CHICAGO — State Representative Kam Buckner announced Thursday his Chicago mayoral candidacy.

The former linebacker for the University of Illinois joins Ald. Ray Lopez (15th Ward) and businessman Willie Wilson in their bids for the mayor’s office. Declaring on his birthday, Buckner says he has seen a poisonous path of division within the city and expressed the mayor’s job is to fight.

Buckner has been serving in the 26th House District, which runs from the Gold Coast to the Southeast Side. But some question whether he’s as connected to the community he represents.

When he sponsored state legislation to outlaw ghost guns, community activists said they didn’t think he went hard enough on criminals, adding they didn’t feel included in the conversation. 

But Buckner says if he’s elected mayor, he’ll focus on crime and education as he comes from a family of teachers and principals. 

“I think it is premature to make a decision on who the (Chicago) police superintendent is,” Buckner said.

The state rep says he’s not worried about finding a replacement for CPD Supt. David Brown because there’s a lot of talent already within the ranks of CPD. Buckner works with commanders regularly as his house district includes five police districts. 

“What I’m hearing is people don’t feel safe,” Buckner said. “They know what’s happening with our education system. They want some understanding about what’s going to happen with our business corridors and our economy. They want a way forward. They are tired of us fighting with each other. They want us to find a way to fight for Chicago and move forward.”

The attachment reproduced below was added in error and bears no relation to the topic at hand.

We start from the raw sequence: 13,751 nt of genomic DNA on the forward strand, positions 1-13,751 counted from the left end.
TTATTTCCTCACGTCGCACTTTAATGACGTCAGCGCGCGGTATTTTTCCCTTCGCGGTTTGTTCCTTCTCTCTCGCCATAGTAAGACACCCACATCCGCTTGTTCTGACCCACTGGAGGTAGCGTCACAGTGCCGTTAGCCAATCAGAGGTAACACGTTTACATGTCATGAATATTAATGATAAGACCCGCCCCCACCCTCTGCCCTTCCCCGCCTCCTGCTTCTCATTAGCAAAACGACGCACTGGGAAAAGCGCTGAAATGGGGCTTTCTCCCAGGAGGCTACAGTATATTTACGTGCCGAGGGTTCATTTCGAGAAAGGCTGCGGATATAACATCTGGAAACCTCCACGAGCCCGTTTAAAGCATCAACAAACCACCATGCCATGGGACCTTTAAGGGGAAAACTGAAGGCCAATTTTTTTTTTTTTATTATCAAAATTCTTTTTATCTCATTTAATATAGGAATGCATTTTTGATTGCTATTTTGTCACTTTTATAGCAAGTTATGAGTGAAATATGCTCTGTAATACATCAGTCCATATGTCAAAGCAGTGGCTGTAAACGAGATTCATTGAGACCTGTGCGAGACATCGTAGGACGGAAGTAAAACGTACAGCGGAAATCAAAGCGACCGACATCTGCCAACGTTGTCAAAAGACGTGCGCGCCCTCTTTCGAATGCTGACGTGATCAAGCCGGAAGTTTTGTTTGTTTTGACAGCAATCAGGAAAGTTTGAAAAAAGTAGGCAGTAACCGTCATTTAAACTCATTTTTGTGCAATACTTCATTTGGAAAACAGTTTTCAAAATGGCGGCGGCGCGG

With the department down 1,600 officers and more retirements on the way, Buckner says he wants more resources poured into communities to prevent crime, including mental health support. 

Buckner has been critical of how Lightfoot does business. But the mayoral candidate on Thursday was hesitant to criticize Lightfoot’s personality, only saying Chicago’s leader should essentially play nice with others because the city has too much to lose. 

“That can’t be the reason that we don’t get to solutions,” Buckner said. “In this work for the people, we can’t take things personally.” 

Buckner says he doesn’t want a teacher contract to be a war when it comes to schools. He says he’s prepared to negotiate from his kitchen table if he has to – not from podiums or press releases – because parents are fed up. 

“We’re sitting by a telephone at 10 at night trying to see whether their children have school, trying to figure out how to log into a broadband system that was janky,” Buckner said.

He also wants to make sure the Chicago Bears don’t go anywhere. 

“The Chicago Bears should always play football in Chicago.” 

Buckner has pleaded guilty to two DUIs. One in 2019 and one in 2010. His most recent occurred when he was found asleep behind the wheel of his car in Springfield, one block from the Capital. Buckner says those are past mistakes and missteps and he is a changed man.